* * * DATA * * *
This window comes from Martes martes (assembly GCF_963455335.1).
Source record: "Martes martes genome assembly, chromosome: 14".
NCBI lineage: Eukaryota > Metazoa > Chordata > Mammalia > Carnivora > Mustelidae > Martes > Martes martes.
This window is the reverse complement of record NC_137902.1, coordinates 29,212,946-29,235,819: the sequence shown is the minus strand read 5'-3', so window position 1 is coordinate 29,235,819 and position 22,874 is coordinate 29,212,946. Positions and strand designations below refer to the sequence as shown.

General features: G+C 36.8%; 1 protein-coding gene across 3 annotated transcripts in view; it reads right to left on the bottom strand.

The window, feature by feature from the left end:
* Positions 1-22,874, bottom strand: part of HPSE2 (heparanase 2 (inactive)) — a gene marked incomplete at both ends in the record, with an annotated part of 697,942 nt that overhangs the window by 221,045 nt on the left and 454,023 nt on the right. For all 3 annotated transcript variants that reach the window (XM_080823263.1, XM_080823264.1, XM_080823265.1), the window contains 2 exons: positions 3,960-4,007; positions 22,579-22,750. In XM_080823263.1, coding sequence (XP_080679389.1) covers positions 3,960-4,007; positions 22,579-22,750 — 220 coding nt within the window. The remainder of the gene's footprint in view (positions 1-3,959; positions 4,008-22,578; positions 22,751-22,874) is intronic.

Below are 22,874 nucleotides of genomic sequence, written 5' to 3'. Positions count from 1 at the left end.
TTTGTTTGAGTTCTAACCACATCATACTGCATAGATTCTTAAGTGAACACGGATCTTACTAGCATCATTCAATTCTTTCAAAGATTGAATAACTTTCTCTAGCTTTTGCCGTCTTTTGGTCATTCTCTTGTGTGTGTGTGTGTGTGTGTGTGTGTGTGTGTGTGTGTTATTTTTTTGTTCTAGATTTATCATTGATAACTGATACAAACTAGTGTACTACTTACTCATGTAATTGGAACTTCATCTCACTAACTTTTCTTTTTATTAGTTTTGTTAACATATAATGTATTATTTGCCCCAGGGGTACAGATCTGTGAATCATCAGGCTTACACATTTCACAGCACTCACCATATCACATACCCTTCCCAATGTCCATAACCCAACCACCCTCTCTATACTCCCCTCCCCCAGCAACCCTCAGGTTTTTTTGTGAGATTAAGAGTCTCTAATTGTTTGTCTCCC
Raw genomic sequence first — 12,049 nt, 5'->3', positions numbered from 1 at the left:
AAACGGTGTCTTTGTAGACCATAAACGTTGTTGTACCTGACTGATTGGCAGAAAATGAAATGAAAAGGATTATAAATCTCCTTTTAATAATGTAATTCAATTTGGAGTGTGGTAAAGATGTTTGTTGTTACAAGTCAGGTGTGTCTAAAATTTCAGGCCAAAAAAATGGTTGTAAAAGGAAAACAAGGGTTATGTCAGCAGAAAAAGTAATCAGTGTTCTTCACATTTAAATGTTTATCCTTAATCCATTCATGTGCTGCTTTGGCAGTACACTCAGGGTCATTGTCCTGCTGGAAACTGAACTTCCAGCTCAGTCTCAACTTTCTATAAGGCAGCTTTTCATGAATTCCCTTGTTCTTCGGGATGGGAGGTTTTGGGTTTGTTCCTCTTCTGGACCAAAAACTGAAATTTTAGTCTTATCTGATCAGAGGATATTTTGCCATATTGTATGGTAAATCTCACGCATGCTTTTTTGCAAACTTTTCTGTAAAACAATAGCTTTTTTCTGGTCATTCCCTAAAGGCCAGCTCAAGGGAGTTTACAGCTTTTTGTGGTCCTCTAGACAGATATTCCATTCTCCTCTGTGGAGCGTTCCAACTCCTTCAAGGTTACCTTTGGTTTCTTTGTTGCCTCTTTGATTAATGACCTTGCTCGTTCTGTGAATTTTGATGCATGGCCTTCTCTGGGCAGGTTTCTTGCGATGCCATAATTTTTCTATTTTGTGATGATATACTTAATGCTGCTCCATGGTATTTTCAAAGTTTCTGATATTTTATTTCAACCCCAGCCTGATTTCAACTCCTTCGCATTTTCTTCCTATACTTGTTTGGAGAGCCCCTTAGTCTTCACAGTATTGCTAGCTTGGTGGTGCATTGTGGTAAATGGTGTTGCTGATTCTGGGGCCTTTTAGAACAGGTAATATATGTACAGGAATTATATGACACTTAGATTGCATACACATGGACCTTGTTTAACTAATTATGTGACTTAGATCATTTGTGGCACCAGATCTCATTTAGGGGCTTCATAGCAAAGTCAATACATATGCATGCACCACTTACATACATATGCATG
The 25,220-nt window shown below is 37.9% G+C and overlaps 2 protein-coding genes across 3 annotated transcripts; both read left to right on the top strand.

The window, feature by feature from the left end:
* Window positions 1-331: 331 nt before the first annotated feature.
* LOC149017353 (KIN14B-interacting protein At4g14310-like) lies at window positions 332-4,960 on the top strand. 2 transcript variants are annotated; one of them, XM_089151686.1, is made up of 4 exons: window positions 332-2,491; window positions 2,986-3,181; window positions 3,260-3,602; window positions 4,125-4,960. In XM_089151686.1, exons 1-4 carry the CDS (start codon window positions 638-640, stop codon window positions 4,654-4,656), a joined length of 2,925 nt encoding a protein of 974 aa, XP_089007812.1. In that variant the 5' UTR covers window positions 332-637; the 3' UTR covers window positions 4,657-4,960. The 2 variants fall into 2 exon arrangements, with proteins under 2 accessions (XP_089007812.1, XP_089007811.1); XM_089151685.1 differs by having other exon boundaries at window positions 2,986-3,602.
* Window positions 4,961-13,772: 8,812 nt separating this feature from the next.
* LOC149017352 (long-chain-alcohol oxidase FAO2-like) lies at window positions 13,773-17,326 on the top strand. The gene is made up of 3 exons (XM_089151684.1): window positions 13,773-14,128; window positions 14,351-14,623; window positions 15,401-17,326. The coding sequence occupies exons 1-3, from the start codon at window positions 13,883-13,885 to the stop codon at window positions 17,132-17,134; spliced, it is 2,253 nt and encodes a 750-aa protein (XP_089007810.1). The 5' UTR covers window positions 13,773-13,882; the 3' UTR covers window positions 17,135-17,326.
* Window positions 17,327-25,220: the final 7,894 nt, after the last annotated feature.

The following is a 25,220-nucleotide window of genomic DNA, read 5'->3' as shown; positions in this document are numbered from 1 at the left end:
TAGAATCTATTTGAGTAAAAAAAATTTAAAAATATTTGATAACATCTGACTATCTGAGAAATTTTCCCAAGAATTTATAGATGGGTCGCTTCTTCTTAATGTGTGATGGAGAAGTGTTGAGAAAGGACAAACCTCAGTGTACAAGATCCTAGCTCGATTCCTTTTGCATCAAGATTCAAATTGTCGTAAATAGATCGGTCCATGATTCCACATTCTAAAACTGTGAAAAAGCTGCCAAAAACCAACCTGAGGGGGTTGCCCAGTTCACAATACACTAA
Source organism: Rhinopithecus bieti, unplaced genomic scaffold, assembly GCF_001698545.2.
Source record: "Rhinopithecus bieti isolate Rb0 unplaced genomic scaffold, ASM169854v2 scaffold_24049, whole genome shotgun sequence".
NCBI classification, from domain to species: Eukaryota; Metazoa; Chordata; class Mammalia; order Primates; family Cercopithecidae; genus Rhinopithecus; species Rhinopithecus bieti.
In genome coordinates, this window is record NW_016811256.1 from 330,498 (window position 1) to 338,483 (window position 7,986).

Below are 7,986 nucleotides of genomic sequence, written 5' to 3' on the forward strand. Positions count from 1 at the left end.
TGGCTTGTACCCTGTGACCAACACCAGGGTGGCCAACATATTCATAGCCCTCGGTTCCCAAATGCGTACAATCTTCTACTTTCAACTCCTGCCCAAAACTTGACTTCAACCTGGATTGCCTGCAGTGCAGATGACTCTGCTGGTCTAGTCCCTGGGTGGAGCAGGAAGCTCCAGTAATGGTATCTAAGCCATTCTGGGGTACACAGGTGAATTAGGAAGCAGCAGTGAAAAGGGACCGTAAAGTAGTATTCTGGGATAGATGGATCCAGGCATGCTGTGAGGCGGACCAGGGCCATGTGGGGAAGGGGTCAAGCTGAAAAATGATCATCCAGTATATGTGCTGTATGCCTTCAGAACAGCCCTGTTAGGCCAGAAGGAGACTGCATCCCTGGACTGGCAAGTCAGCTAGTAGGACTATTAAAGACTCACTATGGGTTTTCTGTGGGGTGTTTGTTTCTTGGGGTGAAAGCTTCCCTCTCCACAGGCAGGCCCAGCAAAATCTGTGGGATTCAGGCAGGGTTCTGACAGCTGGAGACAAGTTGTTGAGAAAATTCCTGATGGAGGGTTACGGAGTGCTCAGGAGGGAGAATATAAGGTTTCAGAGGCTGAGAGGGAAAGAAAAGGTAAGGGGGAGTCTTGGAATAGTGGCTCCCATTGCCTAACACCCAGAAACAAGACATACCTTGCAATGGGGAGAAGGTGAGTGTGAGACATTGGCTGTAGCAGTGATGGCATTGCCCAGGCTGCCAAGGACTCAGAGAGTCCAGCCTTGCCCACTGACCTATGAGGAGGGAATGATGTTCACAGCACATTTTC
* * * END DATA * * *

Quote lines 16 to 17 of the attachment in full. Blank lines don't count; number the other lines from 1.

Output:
* Window positions 4,961-13,772: 8,812 nt separating this feature from the next.
* LOC149017352 (long-chain-alcohol oxidase FAO2-like) lies at window positions 13,773-17,326 on the top strand. The gene is made up of 3 exons (XM_089151684.1): window positions 13,773-14,128; window positions 14,351-14,623; window positions 15,401-17,326. The coding sequence occupies exons 1-3, from the start codon at window positions 13,883-13,885 to the stop codon at window positions 17,132-17,134; spliced, it is 2,253 nt and encodes a 750-aa protein (XP_089007810.1). The 5' UTR covers window positions 13,773-13,882; the 3' UTR covers window positions 17,135-17,326.